According to the USFWS (U.S. Fish and Wildlife Service), bird-watching in the U.S. is becoming an increasingly popular pastime with more than 48 million people taking up the hobby.
Some of the reasons for this growing trend are obvious.
For one thing, bird-watching gets you off the couch and out of the house where you can experience nature firsthand. And understanding your connection to your environment and ecosystem usually leads to a greater appreciation for wildlife and conservation.
Bird-watching is also an inexpensive recreational pursuit compared to most outdoor sports and activities. You don’t need a license to become a birder. You don’t even have to know a lot about birds when you start out. All you really need is the interest and desire to educate yourself on the subject.
Tim Boucher, senior geographer at the Nature Conservancy and a longtime birder, has some basic tips for beginners that will help them get started in their own backyard.
Making Your Yard Bird-Friendly
“A couple of things — like not using pesticides and insecticides — are very important. Keep dead trees and piles of dead wood — hiding places —especially for birds in winter. To encourage certain species, you could put up nesting boxes. That requires minimal effort. Some people like to have a bird bath or you can create a little stream which is always very useful for birds, especially in times of drought. And plant more shrubs, especially native plants that flower in the spring and provide seed in the fall. Native plants like holly are very good, especially during the winter, because robins and other birds will eat them through the winter and they are considered a very good source of fat for them. Another thing people do and [something] I actually encourage is putting out a hummingbird feeder.”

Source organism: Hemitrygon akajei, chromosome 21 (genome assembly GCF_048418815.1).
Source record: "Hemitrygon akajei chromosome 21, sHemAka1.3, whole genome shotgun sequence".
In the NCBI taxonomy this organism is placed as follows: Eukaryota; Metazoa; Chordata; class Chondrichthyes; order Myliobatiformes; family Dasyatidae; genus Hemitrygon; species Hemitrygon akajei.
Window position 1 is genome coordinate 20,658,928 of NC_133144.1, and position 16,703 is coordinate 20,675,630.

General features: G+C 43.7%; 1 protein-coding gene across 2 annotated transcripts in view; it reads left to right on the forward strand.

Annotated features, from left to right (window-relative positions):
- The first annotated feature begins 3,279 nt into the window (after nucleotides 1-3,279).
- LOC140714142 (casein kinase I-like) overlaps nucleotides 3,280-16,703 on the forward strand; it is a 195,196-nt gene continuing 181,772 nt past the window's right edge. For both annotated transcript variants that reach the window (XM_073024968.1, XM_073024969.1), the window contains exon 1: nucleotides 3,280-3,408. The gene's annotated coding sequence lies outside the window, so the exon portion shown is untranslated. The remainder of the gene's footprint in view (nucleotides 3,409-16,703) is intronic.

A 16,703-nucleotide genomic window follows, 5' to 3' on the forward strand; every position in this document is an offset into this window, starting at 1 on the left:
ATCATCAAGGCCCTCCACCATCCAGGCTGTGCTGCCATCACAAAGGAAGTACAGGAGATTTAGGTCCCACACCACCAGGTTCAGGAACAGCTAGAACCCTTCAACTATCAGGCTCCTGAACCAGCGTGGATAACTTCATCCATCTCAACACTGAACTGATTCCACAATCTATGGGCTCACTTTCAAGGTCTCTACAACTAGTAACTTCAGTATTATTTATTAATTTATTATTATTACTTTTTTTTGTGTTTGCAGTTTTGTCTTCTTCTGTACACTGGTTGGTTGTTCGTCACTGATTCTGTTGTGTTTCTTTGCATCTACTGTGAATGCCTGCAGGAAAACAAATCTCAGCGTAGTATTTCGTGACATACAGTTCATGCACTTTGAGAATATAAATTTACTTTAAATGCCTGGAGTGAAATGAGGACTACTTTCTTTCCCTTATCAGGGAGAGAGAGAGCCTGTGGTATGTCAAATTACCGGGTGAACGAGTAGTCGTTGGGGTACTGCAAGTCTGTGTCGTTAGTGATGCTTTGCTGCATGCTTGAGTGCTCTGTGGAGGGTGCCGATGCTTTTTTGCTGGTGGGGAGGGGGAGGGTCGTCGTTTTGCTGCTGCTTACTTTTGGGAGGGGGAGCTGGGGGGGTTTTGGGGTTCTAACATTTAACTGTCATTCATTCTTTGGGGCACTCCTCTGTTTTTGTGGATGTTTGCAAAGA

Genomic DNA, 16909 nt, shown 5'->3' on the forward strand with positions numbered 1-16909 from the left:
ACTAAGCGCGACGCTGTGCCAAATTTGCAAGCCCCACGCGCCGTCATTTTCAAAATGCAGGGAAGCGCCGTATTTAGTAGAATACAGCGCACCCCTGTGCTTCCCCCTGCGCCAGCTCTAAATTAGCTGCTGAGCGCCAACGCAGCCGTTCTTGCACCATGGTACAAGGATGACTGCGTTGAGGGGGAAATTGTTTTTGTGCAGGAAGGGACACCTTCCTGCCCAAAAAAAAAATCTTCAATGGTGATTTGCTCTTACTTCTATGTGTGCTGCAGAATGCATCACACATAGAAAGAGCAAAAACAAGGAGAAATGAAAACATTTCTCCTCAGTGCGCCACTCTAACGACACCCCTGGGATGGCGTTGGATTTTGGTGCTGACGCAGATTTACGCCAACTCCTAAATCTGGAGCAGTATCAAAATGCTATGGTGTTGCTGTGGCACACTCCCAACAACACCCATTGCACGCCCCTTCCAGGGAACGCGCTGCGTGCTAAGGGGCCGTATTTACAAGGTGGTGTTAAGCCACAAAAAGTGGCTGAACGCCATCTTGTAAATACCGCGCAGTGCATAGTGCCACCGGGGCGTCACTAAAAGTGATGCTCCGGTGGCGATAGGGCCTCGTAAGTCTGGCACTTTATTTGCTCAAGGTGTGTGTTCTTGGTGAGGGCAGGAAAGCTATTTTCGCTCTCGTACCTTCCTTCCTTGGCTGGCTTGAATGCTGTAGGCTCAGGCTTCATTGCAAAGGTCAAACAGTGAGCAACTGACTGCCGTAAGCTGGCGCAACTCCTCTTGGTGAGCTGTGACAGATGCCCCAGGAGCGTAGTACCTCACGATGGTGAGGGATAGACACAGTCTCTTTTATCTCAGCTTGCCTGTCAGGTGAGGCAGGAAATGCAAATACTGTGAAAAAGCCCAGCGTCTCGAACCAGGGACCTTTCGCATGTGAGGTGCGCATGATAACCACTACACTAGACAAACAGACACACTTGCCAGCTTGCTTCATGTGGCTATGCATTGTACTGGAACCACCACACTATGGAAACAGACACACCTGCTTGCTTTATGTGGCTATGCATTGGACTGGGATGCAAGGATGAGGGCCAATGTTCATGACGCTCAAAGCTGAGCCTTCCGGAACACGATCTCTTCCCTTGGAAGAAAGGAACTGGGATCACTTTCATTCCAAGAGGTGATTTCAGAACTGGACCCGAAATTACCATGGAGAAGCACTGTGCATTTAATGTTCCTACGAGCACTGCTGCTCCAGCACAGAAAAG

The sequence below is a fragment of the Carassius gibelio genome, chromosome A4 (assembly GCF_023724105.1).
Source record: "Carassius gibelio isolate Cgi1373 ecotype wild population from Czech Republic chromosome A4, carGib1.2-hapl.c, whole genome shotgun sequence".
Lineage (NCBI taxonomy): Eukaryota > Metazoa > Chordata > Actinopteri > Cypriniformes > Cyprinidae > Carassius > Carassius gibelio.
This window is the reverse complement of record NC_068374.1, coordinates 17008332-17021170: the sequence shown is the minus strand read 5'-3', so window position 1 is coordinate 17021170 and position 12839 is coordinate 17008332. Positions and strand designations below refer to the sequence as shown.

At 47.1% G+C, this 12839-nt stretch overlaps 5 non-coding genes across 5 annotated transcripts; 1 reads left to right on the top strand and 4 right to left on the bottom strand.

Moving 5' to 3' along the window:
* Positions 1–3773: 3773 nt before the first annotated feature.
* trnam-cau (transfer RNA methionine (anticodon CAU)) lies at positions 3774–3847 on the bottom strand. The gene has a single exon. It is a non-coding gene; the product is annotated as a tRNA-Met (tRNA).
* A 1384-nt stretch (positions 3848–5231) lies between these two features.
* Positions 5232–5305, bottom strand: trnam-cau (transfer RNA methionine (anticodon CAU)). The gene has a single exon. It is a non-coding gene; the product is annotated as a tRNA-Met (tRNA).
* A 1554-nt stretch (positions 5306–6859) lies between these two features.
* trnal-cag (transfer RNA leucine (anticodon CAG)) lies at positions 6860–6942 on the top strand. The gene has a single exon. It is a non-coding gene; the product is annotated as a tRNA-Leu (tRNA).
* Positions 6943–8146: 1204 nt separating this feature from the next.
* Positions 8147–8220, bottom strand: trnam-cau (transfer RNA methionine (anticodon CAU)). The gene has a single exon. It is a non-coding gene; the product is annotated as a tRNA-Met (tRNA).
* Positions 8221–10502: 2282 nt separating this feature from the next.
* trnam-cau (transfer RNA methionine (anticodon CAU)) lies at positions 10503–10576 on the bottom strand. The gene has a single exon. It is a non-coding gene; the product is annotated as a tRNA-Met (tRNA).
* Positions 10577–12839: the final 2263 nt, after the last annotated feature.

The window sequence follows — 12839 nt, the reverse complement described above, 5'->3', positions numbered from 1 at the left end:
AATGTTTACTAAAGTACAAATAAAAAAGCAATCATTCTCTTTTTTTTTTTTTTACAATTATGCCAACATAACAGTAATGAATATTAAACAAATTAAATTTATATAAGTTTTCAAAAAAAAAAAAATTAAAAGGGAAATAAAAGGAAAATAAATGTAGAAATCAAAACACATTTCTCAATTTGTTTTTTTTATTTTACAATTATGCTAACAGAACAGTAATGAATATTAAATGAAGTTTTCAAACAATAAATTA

“You have to have binoculars. I would suggest going to a local Audubon chapter or nature center or wild birding store and chasing down a few pairs," says Boucher. "You want a decent magnification [at least 8x magnification and a 30 to 42mm front lens]. Most people start with what they call objective lens [according to size] so “8x32” or “10x40” is what you should be looking for in binoculars. Don’t spend too much but get a decent pair; otherwise, you’re going to be put off by not being able to see things very well.”
Also critical says Boucher? “A good bird guide."
"Go to a birding story and just ask them what birding guides they use. You can also get a birding app and those are a lot of fun because they also give you bird calls. The five most popular ones are Audubon Birds, iBird Pro, National Geographic Birds, Peterson Birds and Sibley eGuide to Birds. For the beginner, I recommend Audubon Birds. It’s got good photos but what’s really interesting about this app is that it’s very helpful in getting the beginner to figure out what they’re looking at.”
The Ideal Conditions
“It depends on where you are but generally speaking, birding starts in mid-April and goes to about the end of May. So those four to six weeks are the most important six weeks in the year for us. All of the birds from South America, Central America, the Caribbean come flooding through, literally a tidal wave of birds. It’s a very exciting time of year. [It starts up again] in the fall when the birds start flying south again and that’s from late August to early October. Just a great period of migration south.”
“You want to watch between six-thirty or seven in the morning so you can be there before the birds start calling. Then you can bird around 3 or 4 hours. By late morning the birds are settling down," says Boucher.
“Weather also plays such an important role. If there’s a big downpour they’ll hunker down and land in the trees so that the next morning you’ll be able to see a lot more birds. In terms of birding, it’s better to have clear weather but even an overcast morning is good. Lots of wind and lots of rain obviously make for pretty dreary conditions.”
Boucher’s interest in birds has led him to become an avid bird conservationist. His bird-watching adventures these days are more likely to be focused on rare or endangered species in remote areas around the world.
In terms of the birds you might see in your yard, that depends entirely on your region of the country and the time of year. The best way to familiarize yourself with the native birds in your area is to use some of the following resources for your research.
For more information about birding, check out Tim Boucher’s blog at Conservancy Talk.